The players decided to have their PCs go and rescue her. They got a shock when they discovered that she, like her fiance, was also a necromancer! Though they kept their promise to the baron and brought her home. (And then, in the next session, killed her as she tried to escape and killed innocent NPCs in her attempt.)

Overall, I prefer twists that arise from the play of the game, rather than being pre-planned by the GM. In this session, differences between the PCs in combination with some clever play by me on behalf of my NPC meant that the PCs ended up being obliged to spare the life of a prisoner whom they all would rather have seen executed: in order to extract information the "interrogation team" made a promise that the party paladin would speak to the baron on the prisoner's behalf; they had no intention of keeping the promise, but (despite the interrogation team having taken steps to ensure that the paladin was busy elsewhere) the paladin entered into the interrogation before it was over, and was held by the prisoner to the promise made in his name.

In this more recent session, all the signs were suggesting that the Dusk War is immanent. But the players were determined to have their PCs prove that the signs had been misread - and through a series of clever social plays plus effective combat against the tarrasque, they managed to pull it off!
 
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Imaculata

Adventurer
I don't like twists that invalidate the players' choices - eg, for instance, the PCs (in good faith) go along with the GM's adventure hook, only to have it turn out that their patron was really the villain (a pretty common motif). I feel that's basically just the GM exploiting the players (who are under at least a modest duty to accept the adventure that is offered).
I agree. Plus, this can also cause your players to distrust everyone they meet, which is not something I would want. It's good for the players to be able to trust some people. Sometimes the good guy, is really just a good guy.

The twist would be when that good guy is suddenly killed, thus giving the players emotional stakes.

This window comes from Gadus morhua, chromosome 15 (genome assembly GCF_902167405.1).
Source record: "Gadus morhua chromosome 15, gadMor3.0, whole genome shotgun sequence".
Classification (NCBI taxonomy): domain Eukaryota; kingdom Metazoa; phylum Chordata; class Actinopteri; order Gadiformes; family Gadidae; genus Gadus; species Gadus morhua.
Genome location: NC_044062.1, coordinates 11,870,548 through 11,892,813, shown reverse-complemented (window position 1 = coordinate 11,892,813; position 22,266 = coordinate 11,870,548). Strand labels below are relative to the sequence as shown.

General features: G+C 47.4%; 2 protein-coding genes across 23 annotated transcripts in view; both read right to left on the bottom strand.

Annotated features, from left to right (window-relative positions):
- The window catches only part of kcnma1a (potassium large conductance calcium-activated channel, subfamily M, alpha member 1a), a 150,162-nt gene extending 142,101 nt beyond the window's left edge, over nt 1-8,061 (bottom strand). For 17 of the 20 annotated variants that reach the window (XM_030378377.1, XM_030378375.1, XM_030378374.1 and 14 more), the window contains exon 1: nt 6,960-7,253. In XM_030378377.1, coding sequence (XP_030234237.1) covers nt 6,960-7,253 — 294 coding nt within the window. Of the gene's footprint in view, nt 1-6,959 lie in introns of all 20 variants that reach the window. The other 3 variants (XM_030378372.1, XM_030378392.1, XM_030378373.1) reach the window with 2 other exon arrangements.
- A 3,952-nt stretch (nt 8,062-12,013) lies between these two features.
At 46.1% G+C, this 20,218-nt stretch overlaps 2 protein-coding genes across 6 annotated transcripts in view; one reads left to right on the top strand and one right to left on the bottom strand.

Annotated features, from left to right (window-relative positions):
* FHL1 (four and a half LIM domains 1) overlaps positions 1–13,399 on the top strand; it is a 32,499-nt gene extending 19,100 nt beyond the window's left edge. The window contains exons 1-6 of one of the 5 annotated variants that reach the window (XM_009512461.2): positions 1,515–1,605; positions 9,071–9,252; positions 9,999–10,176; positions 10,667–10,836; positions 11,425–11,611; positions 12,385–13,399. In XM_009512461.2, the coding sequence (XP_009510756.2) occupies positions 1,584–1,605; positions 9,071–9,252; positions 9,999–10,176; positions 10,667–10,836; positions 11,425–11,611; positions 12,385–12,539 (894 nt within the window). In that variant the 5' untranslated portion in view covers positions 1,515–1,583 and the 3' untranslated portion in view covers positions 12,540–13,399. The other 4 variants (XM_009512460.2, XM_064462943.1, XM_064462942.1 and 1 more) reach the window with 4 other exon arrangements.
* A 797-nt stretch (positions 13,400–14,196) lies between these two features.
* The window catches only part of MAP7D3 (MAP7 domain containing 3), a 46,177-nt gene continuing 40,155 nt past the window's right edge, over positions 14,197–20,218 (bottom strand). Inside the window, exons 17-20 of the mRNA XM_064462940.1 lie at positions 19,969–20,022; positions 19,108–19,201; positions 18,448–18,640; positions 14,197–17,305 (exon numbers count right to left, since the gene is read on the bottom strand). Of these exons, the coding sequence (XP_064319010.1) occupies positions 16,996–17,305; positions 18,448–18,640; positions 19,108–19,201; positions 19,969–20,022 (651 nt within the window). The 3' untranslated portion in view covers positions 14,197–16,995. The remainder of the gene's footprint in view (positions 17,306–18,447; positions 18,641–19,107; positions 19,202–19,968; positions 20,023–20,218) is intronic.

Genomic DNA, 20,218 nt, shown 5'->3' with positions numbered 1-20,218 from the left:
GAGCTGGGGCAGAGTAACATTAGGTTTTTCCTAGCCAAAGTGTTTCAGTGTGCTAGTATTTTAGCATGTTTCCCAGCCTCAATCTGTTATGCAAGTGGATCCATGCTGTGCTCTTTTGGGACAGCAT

I do like twists where the players have to (temporarily) work together with someone they know they can't trust. And as a DM I try to put the extra effort in to get the players into a false sense of security, where they start trusting this obviously untrustworthy character. But the inevitable betrayal should never come out of nowhere. You have to build towards a twist, and not drop a twist just for the sake of unpredictability. The best twists are a natural development of the plot, like the red wedding in game of thrones. It has to be set up first, before the twist can occur.

For example, one twist I had been working towards, was the resurrection of an ancient evil pirate lord. The plot already involved him quite a bit, and it was known to the players that his body had never been found. The whole campaign the players kept dreading that he might return as a ghost pirate. But, in a world that has scrying spells, it made sense that his body had to be in a location that could not be found with scrying. Once they had found his secret lair, and found his body, the players aided the daughter of the pirate lord in giving her father a proper burial. Thus removing him from the location that had prevented a group of evil wizards from finding his body all these years. So they inadvertently allowed this twist to occur. But it had a set up that had been in place since the campaign begun at least a year ago.

So the trick to a good twist, in my opinion, is that it should have some planning behind it. Like a Chekov's Gun, you want to set up the twist properly. It should make sense. The moment the twist is revealed, all the puzzle pieces that you left behind, should fall into place. So plan that twist several sessions in advance, and lay out the foundation for it. And don't panic if your players happen to predict the twist. Just stay the course.
 
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Eltab

Villager
I created a DMPC with a twist in mind: this individual is working for the good of the town, as defined by a certain social clique within it. He is willing to dump the needs and interests of other persons / groups.

At the beginning, he shows up as an ally in certain chores. Eventually he becomes a rival (for instance, by stealing a MacGuffin the PCs dug out of a hidden location). Later he is a foe the PCs are sent to defeat.

His "certain social clique" could be the Thieves Guild, or an alliance of ambitious nobles plotting to replace the King's Closest Advisor, or the young heirs to baronies in the kingdom, or "Silicon Valley venture capitalists" (merchants).

To give him distinctive flavor as a character, he is fascinated with insects. Everything he does has some sort of insect attached. (Ex: Light spell emanates from a big lightning bug; Ray of Frost spell creates a butterfly with snowflake designs on its wings) By the end of his plot thread, he is trying to turn himself into a buggy version of a Worm That Walks, or a permanently beast-formed 4e Swarm Druid.